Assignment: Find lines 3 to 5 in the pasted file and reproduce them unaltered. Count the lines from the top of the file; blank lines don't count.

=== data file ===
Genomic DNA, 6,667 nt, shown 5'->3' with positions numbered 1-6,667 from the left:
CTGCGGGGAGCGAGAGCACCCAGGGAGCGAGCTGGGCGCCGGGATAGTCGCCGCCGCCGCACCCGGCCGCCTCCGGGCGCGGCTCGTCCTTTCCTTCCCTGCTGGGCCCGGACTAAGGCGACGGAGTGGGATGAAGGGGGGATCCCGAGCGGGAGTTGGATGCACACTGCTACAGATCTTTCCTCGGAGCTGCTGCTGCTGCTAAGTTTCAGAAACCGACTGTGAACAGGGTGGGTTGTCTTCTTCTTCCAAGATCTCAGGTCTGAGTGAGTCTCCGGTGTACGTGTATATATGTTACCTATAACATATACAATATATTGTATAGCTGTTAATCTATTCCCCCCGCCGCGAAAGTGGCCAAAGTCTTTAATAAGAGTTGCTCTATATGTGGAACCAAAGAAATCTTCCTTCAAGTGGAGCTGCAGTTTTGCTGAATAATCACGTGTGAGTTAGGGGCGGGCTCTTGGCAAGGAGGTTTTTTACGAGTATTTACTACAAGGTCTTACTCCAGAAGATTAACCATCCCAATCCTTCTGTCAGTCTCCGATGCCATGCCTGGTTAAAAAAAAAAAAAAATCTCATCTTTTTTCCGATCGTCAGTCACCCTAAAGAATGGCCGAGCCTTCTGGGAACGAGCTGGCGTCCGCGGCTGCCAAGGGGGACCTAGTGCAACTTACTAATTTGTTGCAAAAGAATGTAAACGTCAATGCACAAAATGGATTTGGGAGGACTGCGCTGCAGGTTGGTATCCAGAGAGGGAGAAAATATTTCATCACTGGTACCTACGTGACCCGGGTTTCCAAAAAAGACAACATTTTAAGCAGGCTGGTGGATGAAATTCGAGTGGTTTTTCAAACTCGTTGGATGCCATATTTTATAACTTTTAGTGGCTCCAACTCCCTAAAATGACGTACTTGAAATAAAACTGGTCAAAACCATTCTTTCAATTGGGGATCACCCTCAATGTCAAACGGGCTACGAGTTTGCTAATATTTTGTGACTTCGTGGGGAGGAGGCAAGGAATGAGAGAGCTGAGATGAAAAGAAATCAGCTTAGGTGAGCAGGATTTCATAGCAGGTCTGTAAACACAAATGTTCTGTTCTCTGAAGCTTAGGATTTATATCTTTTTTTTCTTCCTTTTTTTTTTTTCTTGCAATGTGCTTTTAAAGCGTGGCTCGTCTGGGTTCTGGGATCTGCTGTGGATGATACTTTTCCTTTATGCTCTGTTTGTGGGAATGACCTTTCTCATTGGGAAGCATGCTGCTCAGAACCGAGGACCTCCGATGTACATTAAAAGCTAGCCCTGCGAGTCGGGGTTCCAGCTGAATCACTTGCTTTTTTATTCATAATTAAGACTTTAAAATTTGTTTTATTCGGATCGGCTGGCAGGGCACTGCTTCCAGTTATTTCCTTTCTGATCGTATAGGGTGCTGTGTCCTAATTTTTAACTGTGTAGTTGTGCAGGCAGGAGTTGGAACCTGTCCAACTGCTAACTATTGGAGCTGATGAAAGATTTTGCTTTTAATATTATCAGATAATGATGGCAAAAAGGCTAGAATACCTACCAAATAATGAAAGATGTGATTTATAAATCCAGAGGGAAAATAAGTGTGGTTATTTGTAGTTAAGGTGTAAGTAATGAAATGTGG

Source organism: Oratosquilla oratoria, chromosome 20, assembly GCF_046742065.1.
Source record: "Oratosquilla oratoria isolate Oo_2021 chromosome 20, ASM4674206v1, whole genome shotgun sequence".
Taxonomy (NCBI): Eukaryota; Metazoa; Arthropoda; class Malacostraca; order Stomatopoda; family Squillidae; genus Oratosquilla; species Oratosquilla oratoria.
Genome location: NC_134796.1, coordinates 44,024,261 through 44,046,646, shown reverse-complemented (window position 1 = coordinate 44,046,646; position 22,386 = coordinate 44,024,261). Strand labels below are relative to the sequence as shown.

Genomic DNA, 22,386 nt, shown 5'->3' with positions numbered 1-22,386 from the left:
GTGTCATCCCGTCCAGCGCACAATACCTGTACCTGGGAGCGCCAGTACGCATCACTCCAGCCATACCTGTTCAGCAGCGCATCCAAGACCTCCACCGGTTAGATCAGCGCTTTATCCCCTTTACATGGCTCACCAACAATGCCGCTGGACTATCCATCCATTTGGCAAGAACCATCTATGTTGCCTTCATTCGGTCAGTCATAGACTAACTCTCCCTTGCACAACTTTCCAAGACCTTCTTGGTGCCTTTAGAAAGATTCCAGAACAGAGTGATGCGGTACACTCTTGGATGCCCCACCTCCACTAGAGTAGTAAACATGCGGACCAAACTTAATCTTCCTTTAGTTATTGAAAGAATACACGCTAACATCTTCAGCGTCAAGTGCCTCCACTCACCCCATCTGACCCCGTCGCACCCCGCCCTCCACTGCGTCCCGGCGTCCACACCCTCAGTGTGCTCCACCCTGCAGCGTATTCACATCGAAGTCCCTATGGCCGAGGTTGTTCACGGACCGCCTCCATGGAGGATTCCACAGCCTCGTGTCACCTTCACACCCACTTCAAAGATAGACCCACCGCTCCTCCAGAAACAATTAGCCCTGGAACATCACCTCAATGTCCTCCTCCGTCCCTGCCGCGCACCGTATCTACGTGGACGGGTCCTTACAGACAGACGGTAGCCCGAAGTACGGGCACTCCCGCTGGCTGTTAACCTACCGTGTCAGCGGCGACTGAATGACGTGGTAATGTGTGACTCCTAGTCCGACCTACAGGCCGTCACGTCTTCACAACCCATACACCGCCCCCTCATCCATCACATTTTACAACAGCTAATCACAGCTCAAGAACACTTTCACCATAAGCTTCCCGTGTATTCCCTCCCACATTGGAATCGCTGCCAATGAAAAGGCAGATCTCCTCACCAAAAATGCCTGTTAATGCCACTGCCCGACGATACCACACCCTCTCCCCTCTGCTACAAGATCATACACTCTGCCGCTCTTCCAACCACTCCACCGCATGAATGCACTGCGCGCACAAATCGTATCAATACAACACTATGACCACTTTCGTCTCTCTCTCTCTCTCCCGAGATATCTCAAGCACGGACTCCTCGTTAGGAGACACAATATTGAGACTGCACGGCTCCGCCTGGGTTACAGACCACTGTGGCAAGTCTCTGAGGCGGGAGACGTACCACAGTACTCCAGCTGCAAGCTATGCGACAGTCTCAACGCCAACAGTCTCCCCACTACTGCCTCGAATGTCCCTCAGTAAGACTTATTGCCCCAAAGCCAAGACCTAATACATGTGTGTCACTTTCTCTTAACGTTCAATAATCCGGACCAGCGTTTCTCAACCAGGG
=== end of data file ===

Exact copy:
Source organism: Oratosquilla oratoria, chromosome 20, assembly GCF_046742065.1.
Source record: "Oratosquilla oratoria isolate Oo_2021 chromosome 20, ASM4674206v1, whole genome shotgun sequence".
Taxonomy (NCBI): Eukaryota; Metazoa; Arthropoda; class Malacostraca; order Stomatopoda; family Squillidae; genus Oratosquilla; species Oratosquilla oratoria.